2. A brief comment on “Write about what you know, but don’t approach it as if you know everything.”

    I agree — this is perhaps the most intimate kind of writing that we can share with our readers. It comes from the heart, based on our experiences.

    But there’s something to be said for writing something you don’t know about. Stephen King, in his On Writing, explains the benefits of conquering this fear and learning how to write about something you don’t know. This is how we exercise (perhaps develop and hone) our imagination.

    1. So true, Eugene. And I agree. I think for the majority of the nonfiction/memoir posted on this blog, writing from experience creates the most intimate, organic, and emotional discussion possible, but I certainly can’t ignore other modes of writing. I have done a fair amount of reporting over the past 15 years and — to be honest — have never really enjoyed it. Some of my favorite writing is immersion journalism — Adrian Nicole LeBlanc’s Random Family, Sudhir Venkatesh’s Gang Leader For a Day, and Ted Conover’s Rolling Nowhere — pieces in which writers absorb themselves into their stories and dive into worlds they often know nothing about. I wish I was more interested in experimenting with this kind of writing, but I’m not.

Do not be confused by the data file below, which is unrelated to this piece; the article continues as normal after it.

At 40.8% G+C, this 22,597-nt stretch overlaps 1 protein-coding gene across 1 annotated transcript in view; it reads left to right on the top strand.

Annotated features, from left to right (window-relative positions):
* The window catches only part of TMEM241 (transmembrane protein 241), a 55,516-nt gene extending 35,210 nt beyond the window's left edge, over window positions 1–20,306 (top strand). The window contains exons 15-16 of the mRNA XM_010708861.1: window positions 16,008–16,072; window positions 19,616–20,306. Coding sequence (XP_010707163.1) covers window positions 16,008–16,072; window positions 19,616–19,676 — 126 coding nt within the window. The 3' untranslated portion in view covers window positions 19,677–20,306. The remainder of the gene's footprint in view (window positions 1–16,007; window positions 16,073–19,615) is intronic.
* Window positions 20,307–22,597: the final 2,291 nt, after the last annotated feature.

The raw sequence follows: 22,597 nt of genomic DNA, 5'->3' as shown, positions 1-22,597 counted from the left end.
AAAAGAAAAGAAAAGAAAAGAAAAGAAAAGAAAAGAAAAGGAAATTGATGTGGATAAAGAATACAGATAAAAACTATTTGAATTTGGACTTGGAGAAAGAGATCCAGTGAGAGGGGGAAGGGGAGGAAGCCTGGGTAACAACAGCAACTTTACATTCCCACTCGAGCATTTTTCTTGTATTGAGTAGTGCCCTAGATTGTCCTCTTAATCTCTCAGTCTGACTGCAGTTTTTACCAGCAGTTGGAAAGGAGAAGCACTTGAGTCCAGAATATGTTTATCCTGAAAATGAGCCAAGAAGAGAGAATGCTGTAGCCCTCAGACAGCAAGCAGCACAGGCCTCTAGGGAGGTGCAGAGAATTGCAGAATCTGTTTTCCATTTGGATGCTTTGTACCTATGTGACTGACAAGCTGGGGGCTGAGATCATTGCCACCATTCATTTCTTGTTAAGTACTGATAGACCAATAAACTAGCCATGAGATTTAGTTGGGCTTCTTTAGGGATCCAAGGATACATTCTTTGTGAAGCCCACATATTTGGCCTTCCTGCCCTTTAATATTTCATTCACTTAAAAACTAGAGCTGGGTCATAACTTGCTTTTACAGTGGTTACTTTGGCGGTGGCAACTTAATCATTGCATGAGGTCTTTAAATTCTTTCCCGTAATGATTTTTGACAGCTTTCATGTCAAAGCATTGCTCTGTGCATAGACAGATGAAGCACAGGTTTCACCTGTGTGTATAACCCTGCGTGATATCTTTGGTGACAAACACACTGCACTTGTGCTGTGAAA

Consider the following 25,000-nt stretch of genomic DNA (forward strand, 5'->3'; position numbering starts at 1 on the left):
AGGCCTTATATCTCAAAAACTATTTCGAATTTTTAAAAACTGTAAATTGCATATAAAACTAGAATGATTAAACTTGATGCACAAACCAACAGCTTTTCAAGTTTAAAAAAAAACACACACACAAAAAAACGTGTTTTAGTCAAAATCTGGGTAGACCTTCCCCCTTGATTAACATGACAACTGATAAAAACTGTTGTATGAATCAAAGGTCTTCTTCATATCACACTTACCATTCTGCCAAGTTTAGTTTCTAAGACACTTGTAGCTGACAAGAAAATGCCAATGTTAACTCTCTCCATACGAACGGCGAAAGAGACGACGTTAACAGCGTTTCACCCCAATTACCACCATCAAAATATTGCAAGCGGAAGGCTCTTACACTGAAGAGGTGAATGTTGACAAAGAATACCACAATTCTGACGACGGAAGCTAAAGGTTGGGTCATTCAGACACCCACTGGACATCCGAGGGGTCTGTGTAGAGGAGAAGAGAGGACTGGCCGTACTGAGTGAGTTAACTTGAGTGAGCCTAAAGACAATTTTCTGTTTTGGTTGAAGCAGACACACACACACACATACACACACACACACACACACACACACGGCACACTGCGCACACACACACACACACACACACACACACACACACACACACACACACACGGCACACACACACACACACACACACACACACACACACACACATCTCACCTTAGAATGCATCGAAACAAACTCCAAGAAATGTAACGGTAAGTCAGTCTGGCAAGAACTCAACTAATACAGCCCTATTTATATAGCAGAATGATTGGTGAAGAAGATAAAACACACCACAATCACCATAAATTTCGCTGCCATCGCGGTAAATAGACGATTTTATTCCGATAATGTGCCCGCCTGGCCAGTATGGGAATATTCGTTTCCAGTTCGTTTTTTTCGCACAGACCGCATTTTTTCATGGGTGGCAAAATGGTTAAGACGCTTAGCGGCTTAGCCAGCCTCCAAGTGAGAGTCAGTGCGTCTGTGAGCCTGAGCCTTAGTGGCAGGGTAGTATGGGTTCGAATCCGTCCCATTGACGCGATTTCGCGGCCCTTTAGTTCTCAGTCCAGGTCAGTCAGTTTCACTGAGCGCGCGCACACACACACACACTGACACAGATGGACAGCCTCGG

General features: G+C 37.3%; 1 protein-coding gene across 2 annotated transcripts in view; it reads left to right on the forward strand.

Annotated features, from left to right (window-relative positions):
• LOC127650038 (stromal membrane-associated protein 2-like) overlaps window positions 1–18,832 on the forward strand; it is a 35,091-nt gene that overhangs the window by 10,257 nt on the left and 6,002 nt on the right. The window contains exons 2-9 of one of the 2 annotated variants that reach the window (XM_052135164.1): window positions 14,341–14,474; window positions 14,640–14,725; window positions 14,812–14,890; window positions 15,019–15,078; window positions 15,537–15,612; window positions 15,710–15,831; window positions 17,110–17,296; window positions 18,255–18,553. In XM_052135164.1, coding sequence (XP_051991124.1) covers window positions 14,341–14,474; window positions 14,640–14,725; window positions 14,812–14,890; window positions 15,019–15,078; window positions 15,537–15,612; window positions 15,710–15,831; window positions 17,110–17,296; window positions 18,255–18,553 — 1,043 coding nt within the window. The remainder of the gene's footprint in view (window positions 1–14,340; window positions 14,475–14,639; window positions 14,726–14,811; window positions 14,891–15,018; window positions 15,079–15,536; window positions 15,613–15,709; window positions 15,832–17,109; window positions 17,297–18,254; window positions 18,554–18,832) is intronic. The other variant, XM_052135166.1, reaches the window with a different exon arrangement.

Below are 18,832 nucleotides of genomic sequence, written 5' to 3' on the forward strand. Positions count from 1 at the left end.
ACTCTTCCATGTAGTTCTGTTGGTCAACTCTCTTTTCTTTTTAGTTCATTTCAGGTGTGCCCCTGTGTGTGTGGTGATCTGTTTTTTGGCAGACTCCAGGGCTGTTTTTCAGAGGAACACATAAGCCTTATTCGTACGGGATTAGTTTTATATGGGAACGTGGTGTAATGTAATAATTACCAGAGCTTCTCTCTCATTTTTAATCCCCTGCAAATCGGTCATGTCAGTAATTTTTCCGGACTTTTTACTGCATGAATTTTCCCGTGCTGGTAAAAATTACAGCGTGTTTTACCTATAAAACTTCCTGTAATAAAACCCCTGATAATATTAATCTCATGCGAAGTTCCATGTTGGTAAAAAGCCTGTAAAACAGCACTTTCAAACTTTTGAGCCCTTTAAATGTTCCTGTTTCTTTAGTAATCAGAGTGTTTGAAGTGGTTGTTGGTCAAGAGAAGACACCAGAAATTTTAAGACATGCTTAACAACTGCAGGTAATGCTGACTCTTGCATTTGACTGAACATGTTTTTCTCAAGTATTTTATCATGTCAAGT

3. •The piece needs to end, but that does not mean you must come to a conclusion.
    •You will know when something is done. But that doesn’t mean you won’t write about it again.
    I like these two best because as I write sometimes I find myself going on and on and all the time thinking to myself, “ok, wrap it up girl.” Encouraging. Thanks for this post.

  4. Firstly I’m going to act the pointless person and say that I really admire your handwriting. Then of course, the lines- absolutely true and from the heart or perhaps from experience, as that would be more appropriate. I’m going to take away all of that for sure and stock them with my favourites for lean periods in future 🙂